Backstory: Still Life with Elephant

Where do I begin?

To do this play you need elephant ears.

Furniture.

Preferably a set with two doors, but you can make do without.

Lots of excess "stuff," just stuff anyone would have around an apartment, like magazines and knick-knacks and books and maybe a briefcase. Photos, maybe. Ideally, breakable things.

And then you have to trash the son of a bitch at the end.

And this is why this play never gets done. Or, at the very least, it gets done once.

There's no great deepness here. It's me doing the obvious "let's realize a concept in physical form" meme again, this time as a big-eared, fun-loving, Chinese-food-expecting, set-trashing metaphor.

I suppose I can tell this story freely. My (now) wife and I had split up at one point while we were dating and then got back together. And there was this thing in the air between us, this whole marriage thing that I wasn't sure I was up for again because it came with the kid thing which I also wasn't so sure about. We had started to talk about maybe moving in together, but the thing hadn't really been talked about. And if I remember correctly, we were at Castle Island in South Boston, sitting on a grassy hill looking out over the water, and we started to talk about it.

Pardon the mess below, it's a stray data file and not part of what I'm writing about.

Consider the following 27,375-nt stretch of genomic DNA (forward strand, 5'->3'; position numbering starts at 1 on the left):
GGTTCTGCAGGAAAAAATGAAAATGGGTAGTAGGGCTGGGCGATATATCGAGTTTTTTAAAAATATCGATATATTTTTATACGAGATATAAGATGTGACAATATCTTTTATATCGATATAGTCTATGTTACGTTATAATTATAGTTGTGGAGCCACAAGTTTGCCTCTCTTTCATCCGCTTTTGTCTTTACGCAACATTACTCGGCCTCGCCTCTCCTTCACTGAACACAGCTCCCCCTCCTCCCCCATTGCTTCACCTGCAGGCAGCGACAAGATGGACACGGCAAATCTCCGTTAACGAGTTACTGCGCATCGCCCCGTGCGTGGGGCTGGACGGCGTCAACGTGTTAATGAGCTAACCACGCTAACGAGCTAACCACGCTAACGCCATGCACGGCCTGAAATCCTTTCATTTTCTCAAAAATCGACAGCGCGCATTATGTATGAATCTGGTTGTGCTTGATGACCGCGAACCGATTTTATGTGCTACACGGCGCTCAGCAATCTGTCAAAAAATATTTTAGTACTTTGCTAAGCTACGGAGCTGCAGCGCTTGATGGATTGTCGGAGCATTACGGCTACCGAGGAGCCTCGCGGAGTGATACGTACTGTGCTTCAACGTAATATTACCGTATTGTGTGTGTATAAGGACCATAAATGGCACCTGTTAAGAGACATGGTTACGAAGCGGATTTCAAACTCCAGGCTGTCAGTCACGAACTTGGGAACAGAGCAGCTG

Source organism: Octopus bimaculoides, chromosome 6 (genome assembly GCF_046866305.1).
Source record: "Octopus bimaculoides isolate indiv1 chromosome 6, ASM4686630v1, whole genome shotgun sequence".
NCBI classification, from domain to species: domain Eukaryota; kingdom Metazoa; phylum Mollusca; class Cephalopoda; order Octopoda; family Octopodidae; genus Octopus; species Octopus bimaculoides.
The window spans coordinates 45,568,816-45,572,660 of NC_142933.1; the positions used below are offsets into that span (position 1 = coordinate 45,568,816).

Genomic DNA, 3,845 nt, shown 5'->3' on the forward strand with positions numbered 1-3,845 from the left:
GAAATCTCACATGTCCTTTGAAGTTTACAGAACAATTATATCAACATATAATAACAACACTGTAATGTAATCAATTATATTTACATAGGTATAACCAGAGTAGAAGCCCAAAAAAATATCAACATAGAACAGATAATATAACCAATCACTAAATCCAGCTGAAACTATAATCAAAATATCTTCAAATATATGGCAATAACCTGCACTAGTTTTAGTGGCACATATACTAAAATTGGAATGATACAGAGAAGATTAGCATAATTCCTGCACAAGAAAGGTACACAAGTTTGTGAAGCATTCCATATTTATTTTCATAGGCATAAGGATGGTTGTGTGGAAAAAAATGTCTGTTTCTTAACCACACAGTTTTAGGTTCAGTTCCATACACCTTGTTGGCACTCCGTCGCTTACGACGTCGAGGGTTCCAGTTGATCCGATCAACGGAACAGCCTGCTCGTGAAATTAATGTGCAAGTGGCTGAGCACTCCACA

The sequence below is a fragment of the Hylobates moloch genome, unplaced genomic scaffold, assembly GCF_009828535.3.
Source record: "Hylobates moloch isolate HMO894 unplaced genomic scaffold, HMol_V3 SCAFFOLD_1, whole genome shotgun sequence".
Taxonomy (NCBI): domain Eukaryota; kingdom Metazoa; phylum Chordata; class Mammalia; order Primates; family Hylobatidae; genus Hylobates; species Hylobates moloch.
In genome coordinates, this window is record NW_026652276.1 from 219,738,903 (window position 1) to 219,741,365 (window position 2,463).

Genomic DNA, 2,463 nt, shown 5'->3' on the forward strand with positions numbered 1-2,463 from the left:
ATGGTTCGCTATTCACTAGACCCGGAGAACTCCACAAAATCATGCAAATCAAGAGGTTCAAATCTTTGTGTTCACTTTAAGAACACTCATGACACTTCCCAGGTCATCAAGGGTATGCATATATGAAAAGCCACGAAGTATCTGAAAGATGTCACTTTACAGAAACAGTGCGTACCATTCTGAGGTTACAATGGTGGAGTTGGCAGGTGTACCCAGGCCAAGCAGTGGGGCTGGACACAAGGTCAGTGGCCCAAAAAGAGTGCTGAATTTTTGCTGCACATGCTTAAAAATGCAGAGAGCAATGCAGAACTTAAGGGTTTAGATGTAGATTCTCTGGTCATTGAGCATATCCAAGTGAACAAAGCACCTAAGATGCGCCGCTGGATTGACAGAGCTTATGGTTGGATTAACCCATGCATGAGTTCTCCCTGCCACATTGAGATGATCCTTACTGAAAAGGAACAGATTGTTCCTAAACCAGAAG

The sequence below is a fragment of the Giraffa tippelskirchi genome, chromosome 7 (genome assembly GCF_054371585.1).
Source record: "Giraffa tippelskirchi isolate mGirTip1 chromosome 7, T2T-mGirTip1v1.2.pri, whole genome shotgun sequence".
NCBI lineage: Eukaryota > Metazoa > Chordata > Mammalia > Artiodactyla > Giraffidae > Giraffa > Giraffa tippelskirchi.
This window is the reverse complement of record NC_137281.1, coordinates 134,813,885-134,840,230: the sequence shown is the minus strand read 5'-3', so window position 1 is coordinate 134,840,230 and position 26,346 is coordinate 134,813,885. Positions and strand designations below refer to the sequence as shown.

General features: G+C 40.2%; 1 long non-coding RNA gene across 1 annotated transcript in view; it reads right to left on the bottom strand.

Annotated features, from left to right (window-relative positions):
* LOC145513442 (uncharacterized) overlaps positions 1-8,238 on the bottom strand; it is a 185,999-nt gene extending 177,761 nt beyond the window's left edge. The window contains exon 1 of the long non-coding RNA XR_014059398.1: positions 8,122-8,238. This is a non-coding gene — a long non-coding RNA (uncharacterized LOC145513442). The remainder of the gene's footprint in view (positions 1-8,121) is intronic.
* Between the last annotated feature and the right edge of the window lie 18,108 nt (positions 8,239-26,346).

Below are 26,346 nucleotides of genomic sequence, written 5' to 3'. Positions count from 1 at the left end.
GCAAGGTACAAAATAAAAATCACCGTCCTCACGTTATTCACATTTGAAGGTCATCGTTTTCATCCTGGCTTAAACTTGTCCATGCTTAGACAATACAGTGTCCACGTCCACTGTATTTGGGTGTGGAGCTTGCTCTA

And it became known as Elephant-Killing Day.

This play grew out of that, and out of every situation I've ever been in where the Big Undiscussed Thing has sat like a steaming pile of obvious in between two people.

The Chinese food is in there because it's funny to hear an elephant use the term "kung pao."

And someday this thing will see the light of stage again.

Little factoid:

The answer is no--I didn't have a specific problem in mind for this couple when I wrote the play. It's more fun for the actors, I think, to explore that between themselves and come up with the backstory for it. It can be anything from I love you to I don't want kids to hey, listen, about that rash I've got...

home